While I am fully on board with responsive images, I am starting to wonder if we’re looking to see the huge decrease in web page size that we had assumed would come. Recently I added support for responsive images to our slideshow script that was generating images for the desktop at 1200px in width. We generated many versions of the images at lower resolutions (potentially an overkill amount). I then checked it on my Galaxy S5 and saw that it loaded the original file! Doing the math it had made sense — 360px screen with a device pixel ratio of 3 would look for an image that was 1080px wide. This is larger than our 1024 image so it downloaded the next size up, which was the original at 1200 wide.
As new devices come out and device pixel ratios increase the potential savings we were hoping for with smaller images may go away. In fact, we may see web page size INCREASE as authors attempt to accommodate even more devices.
Frustratingly, this may require authors and CMS to go the
Both links in the fifth paragraph are broken. Cheers.
@Pi E Rs, thanks for the heads up—and sorry about that! They’re fixed now.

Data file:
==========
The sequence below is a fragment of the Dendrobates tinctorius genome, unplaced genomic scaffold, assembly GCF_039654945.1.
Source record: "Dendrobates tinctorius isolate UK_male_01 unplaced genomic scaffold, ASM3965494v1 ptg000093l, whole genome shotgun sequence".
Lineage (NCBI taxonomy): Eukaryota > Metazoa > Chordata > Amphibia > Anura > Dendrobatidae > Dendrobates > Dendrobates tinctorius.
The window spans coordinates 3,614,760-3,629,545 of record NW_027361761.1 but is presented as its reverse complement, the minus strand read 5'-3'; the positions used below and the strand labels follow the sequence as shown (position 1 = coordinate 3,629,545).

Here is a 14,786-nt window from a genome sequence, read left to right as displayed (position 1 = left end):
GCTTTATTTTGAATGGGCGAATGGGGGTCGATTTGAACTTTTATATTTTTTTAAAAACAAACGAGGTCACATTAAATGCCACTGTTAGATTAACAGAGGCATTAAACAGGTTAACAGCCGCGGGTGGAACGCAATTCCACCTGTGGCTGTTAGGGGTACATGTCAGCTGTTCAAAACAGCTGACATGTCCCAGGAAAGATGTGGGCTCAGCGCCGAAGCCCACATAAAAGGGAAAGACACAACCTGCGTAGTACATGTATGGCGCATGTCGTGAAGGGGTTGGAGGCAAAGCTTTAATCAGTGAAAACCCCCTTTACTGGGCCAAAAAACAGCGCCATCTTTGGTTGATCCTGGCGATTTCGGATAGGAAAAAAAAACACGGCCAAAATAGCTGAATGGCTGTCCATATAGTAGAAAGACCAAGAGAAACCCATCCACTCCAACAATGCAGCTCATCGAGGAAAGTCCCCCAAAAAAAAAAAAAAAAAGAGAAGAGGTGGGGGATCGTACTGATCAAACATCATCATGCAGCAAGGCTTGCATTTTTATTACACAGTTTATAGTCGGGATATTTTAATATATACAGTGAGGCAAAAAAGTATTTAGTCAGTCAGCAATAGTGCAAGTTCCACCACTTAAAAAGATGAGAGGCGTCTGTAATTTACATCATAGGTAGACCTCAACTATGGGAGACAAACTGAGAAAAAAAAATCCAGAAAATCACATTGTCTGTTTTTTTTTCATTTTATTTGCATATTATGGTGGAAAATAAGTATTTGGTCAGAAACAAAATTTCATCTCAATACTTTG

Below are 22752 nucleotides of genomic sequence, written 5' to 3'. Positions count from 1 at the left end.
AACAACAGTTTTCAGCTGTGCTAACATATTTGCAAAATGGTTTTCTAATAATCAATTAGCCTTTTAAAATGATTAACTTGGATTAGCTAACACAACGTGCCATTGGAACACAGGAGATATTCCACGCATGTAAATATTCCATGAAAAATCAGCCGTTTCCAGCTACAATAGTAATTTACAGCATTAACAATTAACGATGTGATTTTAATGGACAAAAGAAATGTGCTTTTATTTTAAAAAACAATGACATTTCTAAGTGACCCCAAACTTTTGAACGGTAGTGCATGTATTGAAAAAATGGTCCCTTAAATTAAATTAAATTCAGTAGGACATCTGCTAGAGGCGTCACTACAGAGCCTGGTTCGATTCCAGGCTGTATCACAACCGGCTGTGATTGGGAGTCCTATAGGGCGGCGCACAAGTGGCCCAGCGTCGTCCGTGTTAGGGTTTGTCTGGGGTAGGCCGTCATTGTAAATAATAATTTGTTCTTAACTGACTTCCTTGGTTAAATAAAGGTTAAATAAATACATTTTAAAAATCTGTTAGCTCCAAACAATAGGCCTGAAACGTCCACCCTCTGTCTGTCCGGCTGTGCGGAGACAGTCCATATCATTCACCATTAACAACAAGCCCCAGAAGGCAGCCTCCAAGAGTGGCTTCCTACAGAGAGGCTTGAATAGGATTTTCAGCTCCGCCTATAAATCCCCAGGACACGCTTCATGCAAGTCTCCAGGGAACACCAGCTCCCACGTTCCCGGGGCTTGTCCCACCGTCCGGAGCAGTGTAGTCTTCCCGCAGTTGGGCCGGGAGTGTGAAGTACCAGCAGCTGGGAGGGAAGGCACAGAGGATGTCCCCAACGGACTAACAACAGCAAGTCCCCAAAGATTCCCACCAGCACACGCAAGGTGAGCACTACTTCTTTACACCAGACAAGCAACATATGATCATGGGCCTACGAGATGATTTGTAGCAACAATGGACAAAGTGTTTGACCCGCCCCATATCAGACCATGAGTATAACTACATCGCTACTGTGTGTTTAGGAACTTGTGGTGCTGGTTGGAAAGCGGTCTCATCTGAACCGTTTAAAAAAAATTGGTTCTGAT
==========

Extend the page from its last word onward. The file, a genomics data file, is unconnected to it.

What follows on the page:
I really enjoyed your response to this powrsurg. It got me thinking more in depth then the original article about how those new sizes would be used. At first I was a bit disheartened by the results you described, but it’s actually quite wonderful. Let me explain a bit of why:
When we provide the browser with the option of sizes and let it decide, we get a better experience for the end user. I can already imagine mobile browsers having a built in control, or perhaps just a preference, that prefers full resolution images while on WIFI, using a minimal size approach otherwise. A browser would also know the speed of a connection better than we could estimate, so there could be conditional switching of the asset downloaded for poor connections as well. That’s just two easy targets, I have to think the device and browser creators will find others as well.
Great article! So, you’ve made a lot of points here but I can’t tell if you’re advocating for smaller web sites across the board or separate content for Web and mobile. I understand the end point is that responsive images mean you don’t have to choose, but you still kind of do.
So if your call is for smaller web sites: agreed! Web sites have long been bloated for the exact reasons you mention: “Hey it looks great in Chrome on my top-of-the-line late model Mac, who cares about IE7?”
If your call is for separate content: no way. Most users browsing Web sites from mobile are doing so in their spare time (like, waiting a latte or for the Uber driver to find them) and you should not punish them unnecessarily for viewing your site(s) from a mobile device.
Everything that’s available from the Web should be available from mobile, even if that means we as Web developers have to work a little bit harder to make that happen. Perhaps we agree 100%.